FARRELL: Epidemics And National Security
From Chris Farrell’s Article for The Daily Caller:
The COVID-19 pandemic – aka the “Wuhan virus” – has placed severe stresses on the global economy and American society. Quarantines, work-stoppages and supply shortages have become sudden and unwelcome facts of life in this country. The sense of uncertainty is fed by an endless information age diet of pandemic-related news, opinion and occasional disinformation.
The response from government and the people has been noteworthy. Federal, state and local authorities have been doing what they can to both mitigate the medical consequences of the outbreak and deal with the social and economic disruptions it has caused.
The country has suffered through such pandemics before, some much worse. I spoke recently with renowned virologist Dr. Steven J. Hatfill, author of the book, “Three Seconds Until Midnight,” which examines America’s response to the Spanish Influenza of 1918-1919 and looks forward to how America can best prepare for such a public health emergency. Dr. Hatfill noted that while the Spanish Flu was extremely serious, killing tens of millions of people worldwide, future outbreaks could be even worse. “The 21st Century is becoming the age of epidemics,” he said, due to larger and more tightly packed global populations, human encroachment into areas where viruses incubate, and increasing and more rapid global travel.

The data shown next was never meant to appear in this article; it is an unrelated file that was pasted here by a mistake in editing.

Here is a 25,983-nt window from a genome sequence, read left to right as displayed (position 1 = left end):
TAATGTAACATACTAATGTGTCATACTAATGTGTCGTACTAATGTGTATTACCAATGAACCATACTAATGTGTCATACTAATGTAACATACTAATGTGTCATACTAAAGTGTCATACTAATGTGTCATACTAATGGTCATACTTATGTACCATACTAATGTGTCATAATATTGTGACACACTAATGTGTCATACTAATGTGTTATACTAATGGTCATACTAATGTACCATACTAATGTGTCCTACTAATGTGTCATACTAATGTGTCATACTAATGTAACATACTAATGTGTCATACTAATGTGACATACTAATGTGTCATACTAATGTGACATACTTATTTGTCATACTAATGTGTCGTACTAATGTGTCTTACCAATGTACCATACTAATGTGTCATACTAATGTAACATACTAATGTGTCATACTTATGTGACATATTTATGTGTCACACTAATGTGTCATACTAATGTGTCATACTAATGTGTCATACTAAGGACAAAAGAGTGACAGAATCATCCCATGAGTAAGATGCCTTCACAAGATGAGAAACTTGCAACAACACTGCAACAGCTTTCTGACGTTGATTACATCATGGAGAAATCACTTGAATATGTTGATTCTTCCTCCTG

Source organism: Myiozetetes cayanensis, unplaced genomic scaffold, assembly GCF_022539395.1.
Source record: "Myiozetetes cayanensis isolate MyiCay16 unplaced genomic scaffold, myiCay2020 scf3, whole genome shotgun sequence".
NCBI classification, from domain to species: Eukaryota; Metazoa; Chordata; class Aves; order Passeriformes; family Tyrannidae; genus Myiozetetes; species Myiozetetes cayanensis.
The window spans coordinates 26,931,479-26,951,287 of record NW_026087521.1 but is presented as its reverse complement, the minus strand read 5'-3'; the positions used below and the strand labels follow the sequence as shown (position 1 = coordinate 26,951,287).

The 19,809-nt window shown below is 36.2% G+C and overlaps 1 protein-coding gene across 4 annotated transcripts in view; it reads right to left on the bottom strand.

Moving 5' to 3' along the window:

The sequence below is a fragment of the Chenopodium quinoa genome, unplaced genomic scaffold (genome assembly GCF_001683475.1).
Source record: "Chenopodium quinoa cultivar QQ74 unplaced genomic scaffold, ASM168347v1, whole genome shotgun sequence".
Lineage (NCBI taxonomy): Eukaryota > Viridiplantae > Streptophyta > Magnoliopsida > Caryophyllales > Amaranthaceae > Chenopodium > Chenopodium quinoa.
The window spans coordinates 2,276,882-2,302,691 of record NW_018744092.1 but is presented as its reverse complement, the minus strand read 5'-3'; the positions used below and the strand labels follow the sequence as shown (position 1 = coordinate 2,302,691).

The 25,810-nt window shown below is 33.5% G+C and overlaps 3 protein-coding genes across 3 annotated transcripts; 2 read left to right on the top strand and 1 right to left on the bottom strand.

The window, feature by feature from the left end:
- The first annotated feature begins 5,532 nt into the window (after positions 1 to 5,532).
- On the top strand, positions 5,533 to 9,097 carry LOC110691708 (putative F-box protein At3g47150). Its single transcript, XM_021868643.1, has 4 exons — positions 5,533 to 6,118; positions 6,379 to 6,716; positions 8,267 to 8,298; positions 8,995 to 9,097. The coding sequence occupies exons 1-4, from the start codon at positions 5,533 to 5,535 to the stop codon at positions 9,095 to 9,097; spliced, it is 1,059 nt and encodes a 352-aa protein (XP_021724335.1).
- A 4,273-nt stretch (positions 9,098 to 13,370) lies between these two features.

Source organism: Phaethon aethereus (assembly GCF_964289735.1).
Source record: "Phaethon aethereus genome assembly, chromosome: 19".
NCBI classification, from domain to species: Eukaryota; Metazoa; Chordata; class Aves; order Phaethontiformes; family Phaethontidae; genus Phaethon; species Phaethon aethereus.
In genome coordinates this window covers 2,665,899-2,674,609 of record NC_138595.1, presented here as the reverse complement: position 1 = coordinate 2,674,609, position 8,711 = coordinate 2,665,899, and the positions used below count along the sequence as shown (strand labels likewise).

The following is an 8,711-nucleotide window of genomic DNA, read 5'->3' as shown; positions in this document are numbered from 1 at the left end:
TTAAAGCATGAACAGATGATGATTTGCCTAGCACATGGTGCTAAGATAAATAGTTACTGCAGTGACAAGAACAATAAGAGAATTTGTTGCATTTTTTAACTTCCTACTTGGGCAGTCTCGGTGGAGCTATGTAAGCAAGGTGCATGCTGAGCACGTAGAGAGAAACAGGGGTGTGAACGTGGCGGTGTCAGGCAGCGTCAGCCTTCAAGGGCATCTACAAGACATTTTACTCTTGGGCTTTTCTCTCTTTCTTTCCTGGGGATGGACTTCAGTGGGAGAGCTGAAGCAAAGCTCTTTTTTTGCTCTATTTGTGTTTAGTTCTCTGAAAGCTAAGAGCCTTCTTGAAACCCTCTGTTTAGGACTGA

Yet we are not helpless before the onslaught of these diseases. Governments and the medical community have learned from past epidemics and have adopted protocols to deal with the most serious consequences of these outbreaks. Also, since the 1990s the Defense Department has developed plans and infrastructure to cope with chemical, biological, radiological and nuclear incidents as part of the CBRN Response Enterprise. Concepts designed for biodefense can be applied to pandemic preparedness, especially those intended to keep critical infrastructure up and running while the medical community deals with the health aspects of the crisis. As anyone who has tried to buy toilet paper or pasta recently knows, the disruption of the supply chain can create more problems than the disease.
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